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Palestinians gather around the remains of a house that police said was destroyed in an Israeli air strike in Rafah in the southern Gaza Strip on July 14.

Ibraheem Abu Mustafa/Reuters

As the Palestinian death toll – including women and children – mounts in Gaza, Canada's backing for Israel remains unshakeable.

No ally of the Jewish state has been more strident in its support of Israel than Prime Minister Stephen Harper.

"Canada is unequivocally behind Israel," Mr. Harper said on Sunday hours after Israeli warplanes bombed a house in Gaza, killing 18 civilian members of an extended family including five children, but missing Taysir Al-Batsh, the police chief in the Palestinian enclave and intended target.

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In a statement released Sunday, Mr. Harper said "it is evident that Hamas is deliberately using human shields to further terror," and repeated his unqualified backing of Israeli air strikes in retaliation "against these terror attacks."

As hostilities spilled into a second week, the death toll topped 175, all of them Palestinian so far, and an international chorus of calls for a ceasefire grew.

Hundreds of missiles have been fired into Israel by Hamas and other Palestinian militants. Hundreds of air strikes by Israeli warplanes have struck targets in Gaza.

As President Barack Obama was offering to mediate and urging both sides to avoid escalation, the message from Ottawa was decidedly different.

Canada's policy isn't new. Since Mr. Harper became primes minister in 2006, the Conservative government sharply shifted Canada's position on Israel from willing peace broker to unabashed ally.

As Foreign Minister John Baird proudly asserts: "Our support for Israel hasn't always won us popularity contests at the UN."

In fact, the Tories' unwavering support for Israel likely cost Canada its latest bid for a Security Council seat, the first time ever Canada has lost a stint on the UN's highest body.

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"We will not apologize for the positions we take, because we stand for what is right," Mr. Baird, the keynote speaker at the American Jewish Congress, said to appreciative applause in May.

Just as the Harper government has staked out a far-tougher stand against Iran than the Obama administration, so Ottawa and Washington are increasingly out of step on Mideast peace policy.

The Harper government isn't shy about denouncing others for failing to see the Israeli-Palestinian conflict the way it does.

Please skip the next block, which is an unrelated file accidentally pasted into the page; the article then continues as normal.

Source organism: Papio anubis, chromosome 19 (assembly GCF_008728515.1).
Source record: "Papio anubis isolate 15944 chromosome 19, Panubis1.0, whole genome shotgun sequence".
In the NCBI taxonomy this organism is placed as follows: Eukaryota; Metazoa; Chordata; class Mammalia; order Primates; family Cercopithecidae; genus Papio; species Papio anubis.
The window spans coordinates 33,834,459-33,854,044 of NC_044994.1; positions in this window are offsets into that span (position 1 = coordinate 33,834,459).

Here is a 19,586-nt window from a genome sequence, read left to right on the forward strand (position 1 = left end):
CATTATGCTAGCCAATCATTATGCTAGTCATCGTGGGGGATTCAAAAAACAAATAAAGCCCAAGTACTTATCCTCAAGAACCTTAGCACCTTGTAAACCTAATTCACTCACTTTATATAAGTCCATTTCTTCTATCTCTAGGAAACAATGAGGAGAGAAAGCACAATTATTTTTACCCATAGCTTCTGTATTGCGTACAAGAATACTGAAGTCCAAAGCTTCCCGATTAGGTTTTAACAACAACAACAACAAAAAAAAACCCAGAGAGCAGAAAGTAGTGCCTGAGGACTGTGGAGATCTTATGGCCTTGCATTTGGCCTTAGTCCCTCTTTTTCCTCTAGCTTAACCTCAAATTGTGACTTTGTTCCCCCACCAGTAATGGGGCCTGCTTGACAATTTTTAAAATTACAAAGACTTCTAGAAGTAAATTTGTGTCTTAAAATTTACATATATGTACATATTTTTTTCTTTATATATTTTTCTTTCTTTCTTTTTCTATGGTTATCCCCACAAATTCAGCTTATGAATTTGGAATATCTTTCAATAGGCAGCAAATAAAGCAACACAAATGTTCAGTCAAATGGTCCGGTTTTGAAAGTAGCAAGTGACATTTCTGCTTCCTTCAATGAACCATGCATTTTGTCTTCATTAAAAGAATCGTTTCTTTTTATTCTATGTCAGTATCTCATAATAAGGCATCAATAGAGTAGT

In fact, the toughest element of Mr. Harper's message on Sunday on the current round of violence was directed not at the warring parties but toward other countries. "Failure by the international community to condemn these reprehensible actions [by Hamas] would encourage these terrorists to continue their appalling actions," Canada's Prime Minister said, adding; "Terrorist acts are unacceptable and that solidarity with Israel is the best way of stopping the conflict."

But unlike the United States which provides about $3-billion (U.S.) annually to Israel in weapons, and munitions, including the much-vaunted Iron Dome anti-missile shield currently intercepting scores of Hamas-fired missiles daily, Canada's unequivocal backing doesn't include tangible support.

In fact, Mr. Harper's statement was stunningly candid in terms of what Ottawa would do to back Israel.

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"We support its right to defend itself, by itself," Mr. Harper said.

Relations between Mr. Obama and Israeli Prime Minister Benjamin Netanyahu have been decidedly less warm than Mr. Harper's friendship with the Israeli leader.

That was reflected in Mr. Obama's double-barrelled message last week about the Mideast violence. "The President reiterated the United States' strong condemnation of continuing rocket fire into Israel by Hamas and other terrorist organizations in Gaza and reaffirmed Israel's right to defend itself against these attacks," the White House said, adding: "The President expressed concern about the risk of further escalation and emphasized the need for all sides to do everything they can to protect the lives of civilians and restore calm."

Notably, those mid-crisis comments followed a prominent piece that President Obama wrote for the Israeli daily Haaretz, in which he made clear his view that in Palestinian president Mahmoud Abbas "Israel has a counterpart committed to a two-state solution and security co-operation with Israel."

Even as Mr. Obama assured Israelis that "neither I nor the United States will ever waver in our commitment to the security of Israel and the Israeli people" and said military and intelligence support was at an all-time high, he also made clear that there was far more to the relationship.

"While walls and missile defence systems can help protect against some threats, true safety will only come with a comprehensive negotiated settlement," Mr. Obama said. "Reaching a peace agreement with the Palestinians would also help turn the tide of international sentiment and sideline violent extremists."

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That was the sort of measured approach, albeit from a superpower with the means and the leverage to deliver, that was previously emblematic of successive Canadian governments when confronted with international crisis.

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